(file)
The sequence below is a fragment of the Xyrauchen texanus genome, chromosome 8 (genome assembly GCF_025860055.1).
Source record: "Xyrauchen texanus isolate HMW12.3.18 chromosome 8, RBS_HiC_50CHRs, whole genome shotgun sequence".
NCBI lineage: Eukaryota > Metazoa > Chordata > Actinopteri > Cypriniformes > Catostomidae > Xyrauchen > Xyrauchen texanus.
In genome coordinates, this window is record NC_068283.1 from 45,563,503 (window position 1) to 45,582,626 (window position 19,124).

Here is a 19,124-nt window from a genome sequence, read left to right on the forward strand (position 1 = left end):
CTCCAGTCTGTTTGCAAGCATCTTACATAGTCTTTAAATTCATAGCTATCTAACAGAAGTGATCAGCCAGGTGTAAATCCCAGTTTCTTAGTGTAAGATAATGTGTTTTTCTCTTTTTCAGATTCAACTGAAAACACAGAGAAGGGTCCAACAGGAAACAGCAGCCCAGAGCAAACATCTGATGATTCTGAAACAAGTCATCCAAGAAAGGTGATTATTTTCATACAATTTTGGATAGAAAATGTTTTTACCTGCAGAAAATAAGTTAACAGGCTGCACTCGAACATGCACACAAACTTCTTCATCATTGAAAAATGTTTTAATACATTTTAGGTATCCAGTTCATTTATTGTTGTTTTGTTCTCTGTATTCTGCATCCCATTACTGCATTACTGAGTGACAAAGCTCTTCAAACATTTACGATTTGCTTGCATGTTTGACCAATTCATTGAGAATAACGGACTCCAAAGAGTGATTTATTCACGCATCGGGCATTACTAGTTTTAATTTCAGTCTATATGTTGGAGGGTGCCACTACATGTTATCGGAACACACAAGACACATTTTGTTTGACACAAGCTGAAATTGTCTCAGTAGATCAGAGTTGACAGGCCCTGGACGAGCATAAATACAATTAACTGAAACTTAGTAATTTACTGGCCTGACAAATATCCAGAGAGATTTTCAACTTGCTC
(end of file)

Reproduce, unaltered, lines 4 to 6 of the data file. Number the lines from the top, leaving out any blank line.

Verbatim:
In genome coordinates, this window is record NC_068283.1 from 45,563,503 (window position 1) to 45,582,626 (window position 19,124).

Here is a 19,124-nt window from a genome sequence, read left to right on the forward strand (position 1 = left end):
CTCCAGTCTGTTTGCAAGCATCTTACATAGTCTTTAAATTCATAGCTATCTAACAGAAGTGATCAGCCAGGTGTAAATCCCAGTTTCTTAGTGTAAGATAATGTGTTTTTCTCTTTTTCAGATTCAACTGAAAACACAGAGAAGGGTCCAACAGGAAACAGCAGCCCAGAGCAAACATCTGATGATTCTGAAACAAGTCATCCAAGAAAGGTGATTATTTTCATACAATTTTGGATAGAAAATGTTTTTACCTGCAGAAAATAAGTTAACAGGCTGCACTCGAACATGCACACAAACTTCTTCATCATTGAAAAATGTTTTAATACATTTTAGGTATCCAGTTCATTTATTGTTGTTTTGTTCTCTGTATTCTGCATCCCATTACTGCATTACTGAGTGACAAAGCTCTTCAAACATTTACGATTTGCTTGCATGTTTGACCAATTCATTGAGAATAACGGACTCCAAAGAGTGATTTATTCACGCATCGGGCATTACTAGTTTTAATTTCAGTCTATATGTTGGAGGGTGCCACTACATGTTATCGGAACACACAAGACACATTTTGTTTGACACAAGCTGAAATTGTCTCAGTAGATCAGAGTTGACAGGCCCTGGACGAGCATAAATACAATTAACTGAAACTTAGTAATTTACTGGCCTGACAAATATCCAGAGAGATTTTCAACTTGCTC